After nearly two hours of debate, the House Education Committee on Thursday advanced two companion bills designed to reform Idaho charter school laws.
House Bill 206 has taken the scenic route through the Legislature. Committee members on Tuesday already voted to send that bill to floor with a recommendation for approval. But the next day, House Education Committee Chairman Reed DeMordaunt, R-Eagle, pulled the bill back to committee from the floor amidst confusion over the amending process.
Proponents said the legislation is designed to help charter schools pay for buildings or renovations without dipping into operations money, since charter schools cannot seek bonds or levies from voters. The bill would automatically provide state funding to charter schools on a tiered scale, with an estimated cost of $1.4 million next year.
With the bill back in committee, Rep. Janie Ward-Engelking, D-Boise, tried unsuccessfully to amend HB 206 so facilities money would only be available to charter schools that meet state academic standards and have been in existence for two years. Ward-Engelking said she wanted to protect state money from being spent on charters that weren’t up to snuff academically or would be at risk of closing.
“I believe the amendment makes the bill a little stronger and makes it more accountable and transparent,” Ward-Engelking said.
Instead, committee members voted to send the bill back to the floor as originally written.
Moments later, committee members voted along party lines to send House Bill 221 – the governance bill – to the floor with a recommendation for approval.
The 27-page bill, introduced Tuesday, expands the number of groups and organizations that could authorize new charter schools. Under the bill, Idaho colleges, universities and some charities would be able to authorize new charter schools. Idaho school districts and the Idaho Public Charter School Commission are allowed to authorize new charter schools.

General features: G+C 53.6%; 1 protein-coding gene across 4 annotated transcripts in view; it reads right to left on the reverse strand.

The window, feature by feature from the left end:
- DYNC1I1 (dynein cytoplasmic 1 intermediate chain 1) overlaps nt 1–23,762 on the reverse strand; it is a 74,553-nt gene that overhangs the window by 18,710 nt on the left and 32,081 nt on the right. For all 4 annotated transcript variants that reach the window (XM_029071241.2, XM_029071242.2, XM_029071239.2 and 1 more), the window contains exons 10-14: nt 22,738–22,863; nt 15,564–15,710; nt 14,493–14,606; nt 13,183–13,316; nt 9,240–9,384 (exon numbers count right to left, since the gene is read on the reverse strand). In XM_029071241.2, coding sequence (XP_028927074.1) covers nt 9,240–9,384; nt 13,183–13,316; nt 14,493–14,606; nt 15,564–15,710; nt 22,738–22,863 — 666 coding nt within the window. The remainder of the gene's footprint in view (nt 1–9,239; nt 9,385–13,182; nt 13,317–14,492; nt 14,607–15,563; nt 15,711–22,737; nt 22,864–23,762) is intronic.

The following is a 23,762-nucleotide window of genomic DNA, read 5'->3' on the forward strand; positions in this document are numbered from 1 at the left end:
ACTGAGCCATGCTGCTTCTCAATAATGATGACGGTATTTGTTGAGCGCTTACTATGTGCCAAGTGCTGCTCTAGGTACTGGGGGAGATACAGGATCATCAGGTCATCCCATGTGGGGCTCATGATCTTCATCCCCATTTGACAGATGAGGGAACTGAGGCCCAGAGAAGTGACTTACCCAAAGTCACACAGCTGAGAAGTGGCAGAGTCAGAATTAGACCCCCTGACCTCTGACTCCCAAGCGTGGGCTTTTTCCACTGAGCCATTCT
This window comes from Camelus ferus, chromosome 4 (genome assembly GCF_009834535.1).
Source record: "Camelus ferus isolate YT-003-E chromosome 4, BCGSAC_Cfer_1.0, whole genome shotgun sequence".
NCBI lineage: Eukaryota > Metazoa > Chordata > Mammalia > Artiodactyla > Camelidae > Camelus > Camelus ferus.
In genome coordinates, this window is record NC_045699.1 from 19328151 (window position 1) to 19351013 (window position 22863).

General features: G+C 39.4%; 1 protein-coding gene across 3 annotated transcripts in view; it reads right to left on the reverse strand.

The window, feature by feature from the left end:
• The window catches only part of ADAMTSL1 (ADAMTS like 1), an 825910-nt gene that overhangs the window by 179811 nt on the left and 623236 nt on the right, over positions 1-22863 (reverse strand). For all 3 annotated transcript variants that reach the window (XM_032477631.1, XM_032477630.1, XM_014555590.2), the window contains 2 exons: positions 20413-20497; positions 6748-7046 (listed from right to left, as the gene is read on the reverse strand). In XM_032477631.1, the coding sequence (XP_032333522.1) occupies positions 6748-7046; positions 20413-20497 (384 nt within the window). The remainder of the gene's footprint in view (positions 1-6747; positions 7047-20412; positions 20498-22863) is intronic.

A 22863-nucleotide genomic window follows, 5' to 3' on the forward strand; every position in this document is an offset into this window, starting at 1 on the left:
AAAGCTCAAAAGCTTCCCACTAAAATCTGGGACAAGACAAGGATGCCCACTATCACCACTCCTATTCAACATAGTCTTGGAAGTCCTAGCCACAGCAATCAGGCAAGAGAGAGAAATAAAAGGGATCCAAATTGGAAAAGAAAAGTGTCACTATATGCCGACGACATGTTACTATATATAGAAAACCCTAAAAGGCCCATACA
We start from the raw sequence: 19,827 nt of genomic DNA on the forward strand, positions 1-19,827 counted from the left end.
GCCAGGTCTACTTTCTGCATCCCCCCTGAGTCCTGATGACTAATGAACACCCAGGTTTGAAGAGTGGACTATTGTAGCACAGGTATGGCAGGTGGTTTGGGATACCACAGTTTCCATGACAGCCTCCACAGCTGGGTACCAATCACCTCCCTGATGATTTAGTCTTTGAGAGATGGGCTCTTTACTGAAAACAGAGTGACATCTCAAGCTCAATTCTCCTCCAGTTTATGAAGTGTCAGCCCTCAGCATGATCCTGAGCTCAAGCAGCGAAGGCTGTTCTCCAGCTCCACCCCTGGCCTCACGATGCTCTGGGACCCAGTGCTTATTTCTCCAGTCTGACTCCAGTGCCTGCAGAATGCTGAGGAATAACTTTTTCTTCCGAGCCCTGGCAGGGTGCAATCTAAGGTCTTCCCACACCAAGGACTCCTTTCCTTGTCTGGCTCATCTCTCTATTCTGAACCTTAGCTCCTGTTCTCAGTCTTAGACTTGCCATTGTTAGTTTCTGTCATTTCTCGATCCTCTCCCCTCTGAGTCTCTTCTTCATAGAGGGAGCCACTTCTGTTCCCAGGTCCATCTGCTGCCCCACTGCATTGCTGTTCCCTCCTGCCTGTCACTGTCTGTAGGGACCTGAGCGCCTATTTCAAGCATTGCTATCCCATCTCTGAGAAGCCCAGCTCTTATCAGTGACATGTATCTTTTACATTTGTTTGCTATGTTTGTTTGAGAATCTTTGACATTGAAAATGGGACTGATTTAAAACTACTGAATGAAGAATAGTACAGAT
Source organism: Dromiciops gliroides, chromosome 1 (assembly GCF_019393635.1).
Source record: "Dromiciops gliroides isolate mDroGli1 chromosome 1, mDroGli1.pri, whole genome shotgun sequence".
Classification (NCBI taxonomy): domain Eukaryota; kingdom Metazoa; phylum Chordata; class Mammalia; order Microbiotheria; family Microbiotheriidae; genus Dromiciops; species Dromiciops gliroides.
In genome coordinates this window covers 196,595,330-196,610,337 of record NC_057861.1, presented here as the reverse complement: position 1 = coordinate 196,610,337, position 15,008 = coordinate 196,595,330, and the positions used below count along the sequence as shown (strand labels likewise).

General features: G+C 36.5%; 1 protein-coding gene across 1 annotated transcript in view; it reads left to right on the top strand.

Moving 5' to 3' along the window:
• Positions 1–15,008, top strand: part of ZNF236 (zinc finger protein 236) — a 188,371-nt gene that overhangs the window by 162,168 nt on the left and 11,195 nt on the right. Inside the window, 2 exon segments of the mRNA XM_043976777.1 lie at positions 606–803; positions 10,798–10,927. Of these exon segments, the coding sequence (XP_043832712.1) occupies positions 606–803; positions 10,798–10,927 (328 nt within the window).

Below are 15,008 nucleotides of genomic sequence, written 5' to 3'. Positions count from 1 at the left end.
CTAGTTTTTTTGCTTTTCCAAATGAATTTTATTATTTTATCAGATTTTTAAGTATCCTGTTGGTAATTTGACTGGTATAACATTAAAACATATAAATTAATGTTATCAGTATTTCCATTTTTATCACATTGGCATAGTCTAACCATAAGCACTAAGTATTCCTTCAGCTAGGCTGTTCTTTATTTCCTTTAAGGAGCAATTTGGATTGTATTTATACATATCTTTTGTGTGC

The bill makes several other governance changes:
- It requires regular renewal of all public charter schools.
- It creates a performance contract for charters.
- It sets forth the process by which 501(c)3 nonprofits would become charter school authorizers.
- If a charter school fails, its remaining assets first go to pay for employees, then to satisfy tax obligations, employee benefits, creditors and to its authorizer – if the authorizer is a school district.
Some committee members said the bill could greatly increase the number of applications for new charter schools. But Tamara Baysinger, director of the Idaho Public Charter School Commission, said she isn’t sure that will be the case.
“I think what we will see is not a greater number petitioning groups coming through because of it, but we will see stronger petitions,” Baysinger said.
House ‘unfreezes’ salary grid
In other action Thursday, the House approved House Bill 205 on a 66-2 vote. That bill, which heads to the Senate, seeks to unfreeze one year of education credits gained by teachers during the 2011 budget year. The freeze was reinstated after voters repealed Proposition 3 of the Students Come First laws in November. Republican Reps. Kathleen Sims of Coeur d’Alene and Shannon McMillan of Silverton were the only lawmakers to vote against the bill.
Sims and McMillan did not explain their opposition.Curiously, both voted in favor of Senate Bill 1184 in 2011 – the Students Come First law that originally sought to unfreeze the year of education credits on the teacher salary table.